Looks aside, the set choice for this famous soliloquy are also very different. Branagh is in a massive brightly lit ballroom, surrounded by double way mirrors. This is key, as Branagh’s Hamlet seems to know that Claudius and Polonius are watching him from the other side. The verse becomes less self-reflective and more of an act for his hidden audience. Zeffirelli places Hamlet alone in a tomb where he reflects life and death. In a somber space and almost asking the dead who surround him, Gibson’s Hamlet is truly considering if this life is worth living. Simply by the surroundings, the two directors take a very different tone to Hamlet’s words.

Whose house has two way mirrors?

Whose house has two way mirrors?

Branagh uses the mirrors to also deliver the soliloquy in one continuous shot. The only editing coming at the beginning before any words are spoken to establish that Polonius and Claudius are present for the speech. Having the camera look over his shoulder and slowly zooming in on the reflection as he walks closer to the mirror and his hidden listeners. At one point he even draws a knife and points it towards himself in the mirror. Or perhaps seen as foreshadowing he is in fact pointing the knife at those who are standing behind it. One could also consider the mirror as an illusion to the veil of death as Hamlet speaks of the travel no one returns from (LL80-81).

Zeffirelli in his tomb with low lighting had no problem taking multiple shots and editing them together. The scene is mostly close ups but it is clearly shown that Hamlet is pacing around the tomb in his self-contemplation. The audience is forced to revel in Gibson’s facial expressions and follow him closely throughout the scene. The only breaks are short glimpses of bones and the crypt as answers to Hamlet’s questions of death.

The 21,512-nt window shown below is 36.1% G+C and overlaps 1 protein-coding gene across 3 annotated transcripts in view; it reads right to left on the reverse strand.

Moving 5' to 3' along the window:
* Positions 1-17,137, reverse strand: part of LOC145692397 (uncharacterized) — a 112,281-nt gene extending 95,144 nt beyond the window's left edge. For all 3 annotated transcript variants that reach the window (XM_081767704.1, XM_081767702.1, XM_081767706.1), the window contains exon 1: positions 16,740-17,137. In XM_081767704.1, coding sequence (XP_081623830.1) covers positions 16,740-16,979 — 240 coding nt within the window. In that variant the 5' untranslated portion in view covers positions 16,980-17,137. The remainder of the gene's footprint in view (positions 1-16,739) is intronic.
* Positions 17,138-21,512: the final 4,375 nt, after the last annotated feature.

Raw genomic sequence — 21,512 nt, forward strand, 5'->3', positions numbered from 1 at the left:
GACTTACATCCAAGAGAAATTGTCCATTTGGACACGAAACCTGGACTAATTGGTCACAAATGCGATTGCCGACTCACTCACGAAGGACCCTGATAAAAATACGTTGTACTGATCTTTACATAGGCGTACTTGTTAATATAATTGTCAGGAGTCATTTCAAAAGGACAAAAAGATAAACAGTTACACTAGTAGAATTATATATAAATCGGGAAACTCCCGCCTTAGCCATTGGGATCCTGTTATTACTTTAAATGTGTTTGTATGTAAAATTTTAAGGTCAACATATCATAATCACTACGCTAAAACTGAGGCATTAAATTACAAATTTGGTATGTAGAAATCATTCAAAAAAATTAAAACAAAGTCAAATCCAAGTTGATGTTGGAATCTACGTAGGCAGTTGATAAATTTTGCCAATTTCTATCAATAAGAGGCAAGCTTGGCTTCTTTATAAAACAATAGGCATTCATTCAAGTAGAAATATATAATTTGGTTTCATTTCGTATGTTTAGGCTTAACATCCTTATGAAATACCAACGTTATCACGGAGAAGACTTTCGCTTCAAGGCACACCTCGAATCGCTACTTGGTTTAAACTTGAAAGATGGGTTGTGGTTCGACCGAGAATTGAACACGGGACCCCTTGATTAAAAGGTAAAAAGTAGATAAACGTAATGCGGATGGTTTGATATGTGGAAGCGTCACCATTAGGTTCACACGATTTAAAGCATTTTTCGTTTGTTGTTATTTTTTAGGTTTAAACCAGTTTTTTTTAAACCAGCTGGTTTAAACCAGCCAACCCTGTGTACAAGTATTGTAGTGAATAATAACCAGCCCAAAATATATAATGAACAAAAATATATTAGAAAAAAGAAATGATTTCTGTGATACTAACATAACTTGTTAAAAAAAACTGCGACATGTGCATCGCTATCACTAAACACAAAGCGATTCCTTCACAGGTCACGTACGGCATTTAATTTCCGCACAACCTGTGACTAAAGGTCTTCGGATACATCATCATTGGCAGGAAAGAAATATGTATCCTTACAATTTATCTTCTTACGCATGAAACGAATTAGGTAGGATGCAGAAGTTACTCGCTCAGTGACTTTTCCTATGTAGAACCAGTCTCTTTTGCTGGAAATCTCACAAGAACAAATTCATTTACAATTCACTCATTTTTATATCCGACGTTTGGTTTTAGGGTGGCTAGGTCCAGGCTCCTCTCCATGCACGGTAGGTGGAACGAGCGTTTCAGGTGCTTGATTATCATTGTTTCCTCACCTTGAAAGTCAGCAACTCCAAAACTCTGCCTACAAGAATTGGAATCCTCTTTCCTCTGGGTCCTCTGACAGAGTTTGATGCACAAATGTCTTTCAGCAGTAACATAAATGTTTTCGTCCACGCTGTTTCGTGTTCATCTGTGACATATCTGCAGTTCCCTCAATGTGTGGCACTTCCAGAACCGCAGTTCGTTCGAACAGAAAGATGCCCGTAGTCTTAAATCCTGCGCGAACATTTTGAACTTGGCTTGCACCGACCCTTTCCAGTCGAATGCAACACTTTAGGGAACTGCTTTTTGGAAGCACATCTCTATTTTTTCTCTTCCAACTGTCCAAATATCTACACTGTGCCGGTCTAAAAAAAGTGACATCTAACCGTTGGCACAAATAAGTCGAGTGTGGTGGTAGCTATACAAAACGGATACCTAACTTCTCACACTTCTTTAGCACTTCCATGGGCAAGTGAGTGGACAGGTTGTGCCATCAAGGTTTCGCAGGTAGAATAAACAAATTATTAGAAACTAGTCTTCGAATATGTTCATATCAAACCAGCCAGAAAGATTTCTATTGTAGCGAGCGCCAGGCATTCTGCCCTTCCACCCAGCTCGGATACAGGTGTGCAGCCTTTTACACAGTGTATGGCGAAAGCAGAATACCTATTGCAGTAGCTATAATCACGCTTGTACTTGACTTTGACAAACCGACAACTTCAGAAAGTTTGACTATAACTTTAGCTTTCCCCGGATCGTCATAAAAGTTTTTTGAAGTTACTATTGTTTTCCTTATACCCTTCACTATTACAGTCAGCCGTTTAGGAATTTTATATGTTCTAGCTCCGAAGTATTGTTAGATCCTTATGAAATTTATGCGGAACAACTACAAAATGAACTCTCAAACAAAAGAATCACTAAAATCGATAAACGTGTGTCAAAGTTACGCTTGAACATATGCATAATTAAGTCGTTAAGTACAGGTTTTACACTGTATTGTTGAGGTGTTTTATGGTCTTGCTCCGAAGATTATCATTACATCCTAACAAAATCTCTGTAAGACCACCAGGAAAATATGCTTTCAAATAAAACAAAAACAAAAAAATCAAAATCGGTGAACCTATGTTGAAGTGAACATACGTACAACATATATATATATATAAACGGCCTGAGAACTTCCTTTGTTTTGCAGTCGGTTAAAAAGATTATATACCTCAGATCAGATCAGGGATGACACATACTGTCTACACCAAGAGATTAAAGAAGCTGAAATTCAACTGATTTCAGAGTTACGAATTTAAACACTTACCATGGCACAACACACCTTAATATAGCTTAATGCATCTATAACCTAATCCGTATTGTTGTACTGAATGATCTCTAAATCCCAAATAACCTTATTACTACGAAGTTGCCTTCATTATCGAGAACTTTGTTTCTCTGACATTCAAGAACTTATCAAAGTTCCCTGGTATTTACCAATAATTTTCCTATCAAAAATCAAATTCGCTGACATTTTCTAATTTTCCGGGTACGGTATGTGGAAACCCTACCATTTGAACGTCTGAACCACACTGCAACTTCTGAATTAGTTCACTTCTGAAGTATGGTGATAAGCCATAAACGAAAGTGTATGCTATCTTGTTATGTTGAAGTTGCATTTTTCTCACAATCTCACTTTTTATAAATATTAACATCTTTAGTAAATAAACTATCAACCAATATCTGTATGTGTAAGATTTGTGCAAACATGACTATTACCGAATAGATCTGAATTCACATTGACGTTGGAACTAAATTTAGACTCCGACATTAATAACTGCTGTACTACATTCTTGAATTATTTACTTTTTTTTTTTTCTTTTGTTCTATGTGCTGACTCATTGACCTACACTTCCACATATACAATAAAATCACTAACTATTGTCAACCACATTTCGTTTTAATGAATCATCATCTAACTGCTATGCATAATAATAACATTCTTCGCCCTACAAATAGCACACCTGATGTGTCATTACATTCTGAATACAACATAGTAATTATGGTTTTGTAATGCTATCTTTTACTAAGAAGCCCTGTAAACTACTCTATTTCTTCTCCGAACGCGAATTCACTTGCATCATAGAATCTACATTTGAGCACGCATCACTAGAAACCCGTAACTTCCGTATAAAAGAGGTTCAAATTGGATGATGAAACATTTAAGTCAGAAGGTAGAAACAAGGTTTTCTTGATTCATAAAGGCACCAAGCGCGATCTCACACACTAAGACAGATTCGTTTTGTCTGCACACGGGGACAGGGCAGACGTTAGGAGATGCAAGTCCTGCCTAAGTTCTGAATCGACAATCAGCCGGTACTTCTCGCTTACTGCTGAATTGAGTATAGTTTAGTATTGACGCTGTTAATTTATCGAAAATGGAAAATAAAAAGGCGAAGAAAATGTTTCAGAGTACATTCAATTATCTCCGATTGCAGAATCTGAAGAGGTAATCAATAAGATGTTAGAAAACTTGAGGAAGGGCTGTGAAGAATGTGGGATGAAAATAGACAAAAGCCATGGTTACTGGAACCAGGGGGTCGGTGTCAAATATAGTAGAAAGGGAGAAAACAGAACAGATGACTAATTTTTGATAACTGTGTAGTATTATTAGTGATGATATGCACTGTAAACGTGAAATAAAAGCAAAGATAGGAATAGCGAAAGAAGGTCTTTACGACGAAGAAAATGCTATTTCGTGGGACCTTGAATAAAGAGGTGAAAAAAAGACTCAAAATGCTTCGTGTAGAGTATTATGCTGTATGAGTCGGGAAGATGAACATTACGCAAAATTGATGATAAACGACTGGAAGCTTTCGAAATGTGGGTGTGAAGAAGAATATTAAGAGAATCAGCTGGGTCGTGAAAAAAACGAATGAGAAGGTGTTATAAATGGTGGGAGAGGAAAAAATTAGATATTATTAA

Well that's a gloomy setting.

Well that’s a gloomy setting.

Finally Branagh delivers his lines with a slow methodology that he is not simply saying them to himself. His pauses come as if he knows what he wants to say. The feel comes less naturalistic and more like a rehearsed performance. There is less inflection within the words and he maintains a steady almost whispering volume for most the phrases. There is a gradual build of volume as the camera moves closer to the reflection but it is accentuated by an introduction of a low lying score.

Zeffirelli lets Gibson have accentuated speech that comes when thoughts are spoken aloud. There is clear emphasis on Shakespeare’s repetition of words. The word sleep being used 5 times within 7 lines are given noted pauses (LL.61-67). Gibson puts lots of emotion into his performance and is not tied to a score. The only other sounds come from his pacing and throwing himself to the floor in his sorrow.

While both performances deliver the opening line quite quickly, Branagh chooses to pause and gives final focus on “action”. This again accentuates the feeling that he knows what he wants to say. Gibson delivers the last line fluidly in a final thought and ends the scene with a saddened hang of the head.


While both directors took very different approaches to Shakespeare’s work, they should both be appreciated for their artistic approaches. While you may not want to submit yourself to the 4 hours required for Branagh’s epic, you can catch both scenes here in these YouTube links:

Branagh (1996)

Zeffirelli (1990)


So what do you think? Is one far superior then the other? Are either of them really what Shakespeare meant when he wrote the ever famous soliloquy?